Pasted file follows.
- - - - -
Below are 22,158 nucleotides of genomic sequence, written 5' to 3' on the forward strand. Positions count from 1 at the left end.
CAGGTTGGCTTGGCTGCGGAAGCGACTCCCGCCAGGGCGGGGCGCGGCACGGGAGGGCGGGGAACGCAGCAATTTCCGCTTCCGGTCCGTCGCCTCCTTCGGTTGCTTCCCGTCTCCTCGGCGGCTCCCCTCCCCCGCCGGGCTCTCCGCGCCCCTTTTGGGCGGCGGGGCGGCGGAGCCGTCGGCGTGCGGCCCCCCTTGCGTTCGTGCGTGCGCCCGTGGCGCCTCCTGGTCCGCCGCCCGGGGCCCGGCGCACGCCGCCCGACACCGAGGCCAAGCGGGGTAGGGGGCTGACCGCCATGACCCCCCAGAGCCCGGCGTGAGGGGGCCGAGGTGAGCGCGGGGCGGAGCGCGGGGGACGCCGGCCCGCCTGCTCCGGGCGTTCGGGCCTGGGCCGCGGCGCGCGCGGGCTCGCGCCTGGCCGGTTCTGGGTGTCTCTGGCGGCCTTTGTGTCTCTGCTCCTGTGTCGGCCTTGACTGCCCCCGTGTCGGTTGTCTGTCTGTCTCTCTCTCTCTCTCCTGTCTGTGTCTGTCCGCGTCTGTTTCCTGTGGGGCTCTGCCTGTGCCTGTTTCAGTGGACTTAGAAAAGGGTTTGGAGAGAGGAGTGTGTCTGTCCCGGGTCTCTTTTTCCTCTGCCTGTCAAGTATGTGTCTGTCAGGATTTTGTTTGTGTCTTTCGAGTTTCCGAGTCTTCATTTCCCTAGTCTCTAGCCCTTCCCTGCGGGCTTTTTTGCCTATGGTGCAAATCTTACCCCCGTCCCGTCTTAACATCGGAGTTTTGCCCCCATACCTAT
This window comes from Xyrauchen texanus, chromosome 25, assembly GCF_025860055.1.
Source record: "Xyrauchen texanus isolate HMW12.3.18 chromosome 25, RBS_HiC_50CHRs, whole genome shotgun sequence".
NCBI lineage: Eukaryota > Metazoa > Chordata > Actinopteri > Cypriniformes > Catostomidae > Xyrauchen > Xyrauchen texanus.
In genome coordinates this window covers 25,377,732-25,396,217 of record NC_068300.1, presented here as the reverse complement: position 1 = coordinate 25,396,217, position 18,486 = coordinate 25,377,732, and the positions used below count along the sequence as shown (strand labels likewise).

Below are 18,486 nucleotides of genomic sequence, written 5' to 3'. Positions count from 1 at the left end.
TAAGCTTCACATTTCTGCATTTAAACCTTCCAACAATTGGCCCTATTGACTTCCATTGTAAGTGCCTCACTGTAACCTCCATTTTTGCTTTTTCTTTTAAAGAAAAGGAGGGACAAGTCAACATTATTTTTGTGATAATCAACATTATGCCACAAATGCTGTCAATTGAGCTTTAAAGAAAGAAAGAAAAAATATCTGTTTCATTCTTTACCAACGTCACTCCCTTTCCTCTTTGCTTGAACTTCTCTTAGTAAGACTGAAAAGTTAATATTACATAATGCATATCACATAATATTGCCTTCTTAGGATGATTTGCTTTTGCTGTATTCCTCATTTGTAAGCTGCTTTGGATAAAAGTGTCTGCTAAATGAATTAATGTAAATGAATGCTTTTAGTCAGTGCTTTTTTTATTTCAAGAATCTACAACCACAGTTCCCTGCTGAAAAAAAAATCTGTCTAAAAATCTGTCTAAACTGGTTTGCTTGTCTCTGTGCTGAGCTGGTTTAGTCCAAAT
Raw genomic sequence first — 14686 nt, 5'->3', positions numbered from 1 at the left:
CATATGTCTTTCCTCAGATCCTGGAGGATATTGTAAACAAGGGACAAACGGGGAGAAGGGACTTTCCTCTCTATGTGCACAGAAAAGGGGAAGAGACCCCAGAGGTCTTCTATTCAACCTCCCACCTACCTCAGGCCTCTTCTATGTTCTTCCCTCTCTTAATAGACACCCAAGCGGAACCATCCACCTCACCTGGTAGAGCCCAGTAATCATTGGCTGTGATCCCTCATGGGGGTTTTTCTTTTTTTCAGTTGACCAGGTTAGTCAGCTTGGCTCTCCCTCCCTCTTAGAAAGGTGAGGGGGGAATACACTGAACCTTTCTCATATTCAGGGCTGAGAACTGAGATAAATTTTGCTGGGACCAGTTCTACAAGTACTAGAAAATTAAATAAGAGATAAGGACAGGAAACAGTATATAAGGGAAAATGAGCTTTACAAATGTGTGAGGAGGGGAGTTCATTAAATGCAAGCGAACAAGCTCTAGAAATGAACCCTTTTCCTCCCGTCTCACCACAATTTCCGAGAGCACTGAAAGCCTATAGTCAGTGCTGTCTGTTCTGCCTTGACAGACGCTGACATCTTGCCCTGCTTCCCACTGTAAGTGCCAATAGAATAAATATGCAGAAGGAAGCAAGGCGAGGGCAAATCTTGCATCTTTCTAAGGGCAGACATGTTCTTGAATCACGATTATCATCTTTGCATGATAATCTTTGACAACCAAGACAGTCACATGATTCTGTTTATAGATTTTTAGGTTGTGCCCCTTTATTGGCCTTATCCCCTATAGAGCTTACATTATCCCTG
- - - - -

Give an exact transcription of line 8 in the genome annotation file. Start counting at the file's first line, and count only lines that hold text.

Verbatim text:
TAAGCTTCACATTTCTGCATTTAAACCTTCCAACAATTGGCCCTATTGACTTCCATTGTAAGTGCCTCACTGTAACCTCCATTTTTGCTTTTTCTTTTAAAGAAAAGGAGGGACAAGTCAACATTATTTTTGTGATAATCAACATTATGCCACAAATGCTGTCAATTGAGCTTTAAAGAAAGAAAGAAAAAATATCTGTTTCATTCTTTACCAACGTCACTCCCTTTCCTCTTTGCTTGAACTTCTCTTAGTAAGACTGAAAAGTTAATATTACATAATGCATATCACATAATATTGCCTTCTTAGGATGATTTGCTTTTGCTGTATTCCTCATTTGTAAGCTGCTTTGGATAAAAGTGTCTGCTAAATGAATTAATGTAAATGAATGCTTTTAGTCAGTGCTTTTTTTATTTCAAGAATCTACAACCACAGTTCCCTGCTGAAAAAAAAATCTGTCTAAAAATCTGTCTAAACTGGTTTGCTTGTCTCTGTGCTGAGCTGGTTTAGTCCAAAT